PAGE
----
WV Childhood Lead Poisoning Prevention Program

Sources of Lead Exposure

Lead-based paint hazards: Lead-based paint found in older homes is still the most important source of lead exposure in the environment. As homes with lead-based paint age, the paint begins to deteriorate. Deterioration is exacerbated around friction surfaces, surfaces affected by weatherization, and areas exposed to leaks or other types of structural damage. The dust created when paint breaks down is easily accessible to children since it often settles on floors or bare soil where they are most likely to play. Renovation or construction work in older homes containing lead-based paint or other leaded material (e.g., ceramic tile, pipes, or glass) can also create lead dust in the environment of a child.

Take-home lead from occupations and hobbies: A number of businesses and industries in West Virginia use lead or lead products. By-products from these industries have been linked with elevated BLLs in adults and children. Parents or caretakers whose occupations or hobbies expose them to lead have the potential to transfer hazardous lead dust from their place of work or recreation to the car, home, or yard where it becomes accessible to young children or women of childbearing age. This type of exposure is called “take-home” exposure.

Consumer products: In West Virginia, consumer products containing unsafe levels of lead are a small yet concerning source of lead exposure to children. Products of significance include children’s jewelry, toys, vinyl mini-blinds, lead-glazed pottery, fishing lures and sinkers, tile, and ammunition. For information on previously recalled products with unsafe levels of lead, please refer to the Consumer Product Safety Commission (CPSC) website: http://www.cpsc.gov/.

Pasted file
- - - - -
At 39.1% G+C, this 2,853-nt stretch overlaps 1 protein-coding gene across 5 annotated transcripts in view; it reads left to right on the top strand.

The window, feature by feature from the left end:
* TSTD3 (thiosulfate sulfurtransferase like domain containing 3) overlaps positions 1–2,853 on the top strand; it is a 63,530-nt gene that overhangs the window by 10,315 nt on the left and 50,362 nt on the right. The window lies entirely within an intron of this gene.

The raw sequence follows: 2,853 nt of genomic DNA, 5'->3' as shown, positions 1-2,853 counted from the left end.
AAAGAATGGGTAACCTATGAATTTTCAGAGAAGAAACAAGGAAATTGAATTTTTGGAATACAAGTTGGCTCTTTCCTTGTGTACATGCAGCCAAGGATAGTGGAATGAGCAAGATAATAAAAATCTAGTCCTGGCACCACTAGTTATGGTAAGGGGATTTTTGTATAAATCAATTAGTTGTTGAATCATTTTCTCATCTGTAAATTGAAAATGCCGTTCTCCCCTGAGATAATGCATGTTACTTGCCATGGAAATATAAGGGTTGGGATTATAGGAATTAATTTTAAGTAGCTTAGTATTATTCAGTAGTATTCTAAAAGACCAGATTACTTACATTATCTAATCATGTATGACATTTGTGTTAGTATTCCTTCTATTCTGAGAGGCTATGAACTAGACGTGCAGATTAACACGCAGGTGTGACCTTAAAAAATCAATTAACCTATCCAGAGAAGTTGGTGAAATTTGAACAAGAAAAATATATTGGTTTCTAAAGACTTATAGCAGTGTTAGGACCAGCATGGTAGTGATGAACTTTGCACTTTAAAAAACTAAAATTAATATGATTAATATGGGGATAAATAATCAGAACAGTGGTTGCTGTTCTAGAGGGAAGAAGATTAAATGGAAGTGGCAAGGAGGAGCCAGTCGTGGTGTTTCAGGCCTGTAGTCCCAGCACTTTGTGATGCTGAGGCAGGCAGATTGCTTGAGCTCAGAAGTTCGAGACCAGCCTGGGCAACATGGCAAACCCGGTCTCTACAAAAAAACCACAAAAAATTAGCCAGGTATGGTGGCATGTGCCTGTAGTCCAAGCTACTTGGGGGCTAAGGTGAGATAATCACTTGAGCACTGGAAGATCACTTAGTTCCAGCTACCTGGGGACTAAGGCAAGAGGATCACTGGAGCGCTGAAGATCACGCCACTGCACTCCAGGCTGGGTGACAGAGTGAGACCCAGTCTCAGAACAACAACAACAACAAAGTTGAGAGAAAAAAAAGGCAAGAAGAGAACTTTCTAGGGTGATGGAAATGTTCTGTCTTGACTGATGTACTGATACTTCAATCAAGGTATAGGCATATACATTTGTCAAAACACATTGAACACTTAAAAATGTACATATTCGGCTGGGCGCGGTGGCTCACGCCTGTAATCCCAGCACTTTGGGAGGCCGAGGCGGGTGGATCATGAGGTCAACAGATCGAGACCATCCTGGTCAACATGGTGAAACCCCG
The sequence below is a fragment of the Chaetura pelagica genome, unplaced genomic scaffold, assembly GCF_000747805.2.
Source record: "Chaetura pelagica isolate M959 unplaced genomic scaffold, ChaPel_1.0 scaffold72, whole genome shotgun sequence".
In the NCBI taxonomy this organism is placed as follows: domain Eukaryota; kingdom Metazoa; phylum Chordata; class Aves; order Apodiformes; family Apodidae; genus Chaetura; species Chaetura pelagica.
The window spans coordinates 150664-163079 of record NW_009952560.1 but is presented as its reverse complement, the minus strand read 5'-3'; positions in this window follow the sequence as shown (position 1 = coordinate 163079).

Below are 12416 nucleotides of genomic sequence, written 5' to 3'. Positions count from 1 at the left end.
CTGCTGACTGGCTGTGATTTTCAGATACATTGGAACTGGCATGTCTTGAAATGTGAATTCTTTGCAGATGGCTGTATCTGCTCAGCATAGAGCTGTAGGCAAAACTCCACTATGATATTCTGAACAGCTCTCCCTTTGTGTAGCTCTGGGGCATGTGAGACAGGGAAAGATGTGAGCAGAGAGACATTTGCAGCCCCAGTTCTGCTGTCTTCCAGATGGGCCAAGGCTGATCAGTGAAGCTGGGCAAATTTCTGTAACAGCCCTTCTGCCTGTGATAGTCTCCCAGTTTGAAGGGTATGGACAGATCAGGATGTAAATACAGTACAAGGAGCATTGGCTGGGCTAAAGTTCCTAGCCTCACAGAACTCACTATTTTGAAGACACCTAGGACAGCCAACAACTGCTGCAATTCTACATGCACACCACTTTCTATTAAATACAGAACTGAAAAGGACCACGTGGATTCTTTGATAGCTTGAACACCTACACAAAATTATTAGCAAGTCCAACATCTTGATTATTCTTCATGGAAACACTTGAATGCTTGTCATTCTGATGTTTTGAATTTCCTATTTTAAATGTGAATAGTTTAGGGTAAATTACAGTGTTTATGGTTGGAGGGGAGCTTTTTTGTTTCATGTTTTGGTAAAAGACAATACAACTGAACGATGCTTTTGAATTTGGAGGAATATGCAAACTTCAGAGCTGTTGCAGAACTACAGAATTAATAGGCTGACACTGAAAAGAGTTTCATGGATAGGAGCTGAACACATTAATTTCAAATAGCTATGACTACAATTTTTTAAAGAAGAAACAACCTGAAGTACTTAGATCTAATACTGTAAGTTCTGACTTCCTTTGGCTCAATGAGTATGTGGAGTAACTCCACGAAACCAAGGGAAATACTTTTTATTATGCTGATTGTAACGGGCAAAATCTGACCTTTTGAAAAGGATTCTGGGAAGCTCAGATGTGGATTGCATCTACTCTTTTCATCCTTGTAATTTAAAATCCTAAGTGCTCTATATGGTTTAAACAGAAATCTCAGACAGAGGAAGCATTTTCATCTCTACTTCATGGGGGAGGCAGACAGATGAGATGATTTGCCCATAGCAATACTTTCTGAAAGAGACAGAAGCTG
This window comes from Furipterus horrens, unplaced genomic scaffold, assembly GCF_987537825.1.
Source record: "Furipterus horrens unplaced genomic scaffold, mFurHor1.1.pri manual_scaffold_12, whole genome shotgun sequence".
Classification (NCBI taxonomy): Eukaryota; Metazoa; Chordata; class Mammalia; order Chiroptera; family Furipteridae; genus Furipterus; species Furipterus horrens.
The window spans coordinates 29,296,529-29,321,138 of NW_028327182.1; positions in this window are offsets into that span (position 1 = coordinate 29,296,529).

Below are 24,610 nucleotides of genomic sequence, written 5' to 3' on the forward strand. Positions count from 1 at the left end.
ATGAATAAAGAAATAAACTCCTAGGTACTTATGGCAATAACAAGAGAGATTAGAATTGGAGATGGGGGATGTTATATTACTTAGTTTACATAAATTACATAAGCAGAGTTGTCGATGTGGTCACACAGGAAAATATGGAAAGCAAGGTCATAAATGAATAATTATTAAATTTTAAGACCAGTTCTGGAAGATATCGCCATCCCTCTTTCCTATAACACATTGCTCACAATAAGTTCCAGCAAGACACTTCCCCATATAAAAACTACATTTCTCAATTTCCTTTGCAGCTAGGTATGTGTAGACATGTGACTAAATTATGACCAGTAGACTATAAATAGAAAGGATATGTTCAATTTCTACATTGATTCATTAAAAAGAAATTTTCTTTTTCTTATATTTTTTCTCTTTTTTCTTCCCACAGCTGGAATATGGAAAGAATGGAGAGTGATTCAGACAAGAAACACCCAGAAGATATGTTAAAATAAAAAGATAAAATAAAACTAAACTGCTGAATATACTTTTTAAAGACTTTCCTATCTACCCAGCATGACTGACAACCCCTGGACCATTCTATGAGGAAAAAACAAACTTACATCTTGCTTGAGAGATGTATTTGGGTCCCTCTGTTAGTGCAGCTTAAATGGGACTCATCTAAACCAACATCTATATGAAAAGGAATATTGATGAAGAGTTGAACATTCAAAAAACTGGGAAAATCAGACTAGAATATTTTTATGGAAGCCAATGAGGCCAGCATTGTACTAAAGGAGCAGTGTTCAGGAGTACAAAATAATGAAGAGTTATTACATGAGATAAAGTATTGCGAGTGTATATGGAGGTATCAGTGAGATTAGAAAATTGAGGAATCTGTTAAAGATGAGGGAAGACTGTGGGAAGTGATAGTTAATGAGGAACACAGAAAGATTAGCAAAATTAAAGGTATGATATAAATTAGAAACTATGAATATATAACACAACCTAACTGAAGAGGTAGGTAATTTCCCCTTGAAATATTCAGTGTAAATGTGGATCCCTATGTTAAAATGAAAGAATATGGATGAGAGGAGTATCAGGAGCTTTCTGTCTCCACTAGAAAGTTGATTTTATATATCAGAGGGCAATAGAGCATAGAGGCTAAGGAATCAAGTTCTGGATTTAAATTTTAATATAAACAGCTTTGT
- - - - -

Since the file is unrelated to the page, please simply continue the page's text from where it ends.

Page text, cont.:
Home or folk remedies and cultural practices: Some common home or folk remedies and/or cultural practices involve lead. These practices include giving children azarcon or greta for health ailments, using kohl or surma for face and body painting or decoration, and eating imported candies.

Hobby/occupational practices: Using lead-glazed or painted pottery, hobbies, and occupations associated with cottage industries (e.g., battery recycling, car repair) may be a source of lead exposure.
Other common sources of lead: Antique pewter, curtain and window weights, crayons from other countries, some colors of ink, some calcium supplements, old playground equipment, fishing weights or sinkers, wheel weights, bullets and hair dyes may also contain lead.

Food cans: In 1995 the United States banned the use of lead solder on cans, but lead solder can still be found on cans made in other countries that are sold in the U.S. These cans are usually made from three pieces soldered together. The cans usually have wide seams. The silver-gray solder along the seams contains the lead. Cans containing lead may be imported into the U.S. and sold. Over time, the lead gets into the food. This happens faster after the can has been opened. Foods that are acidic are more likely to absorb lead.

Other food items: Many commonly found treats may contain lead. There are some candies from Mexico that contain lead.

Mini-blinds: Some non-glossy, vinyl mini-blinds from other countries contain lead. To detect lead, purchase a home testing kit (available in hardware stores or by mail order/online). It is important to follow all testing kit instructions, and note that some testing kits' results may not be accurate.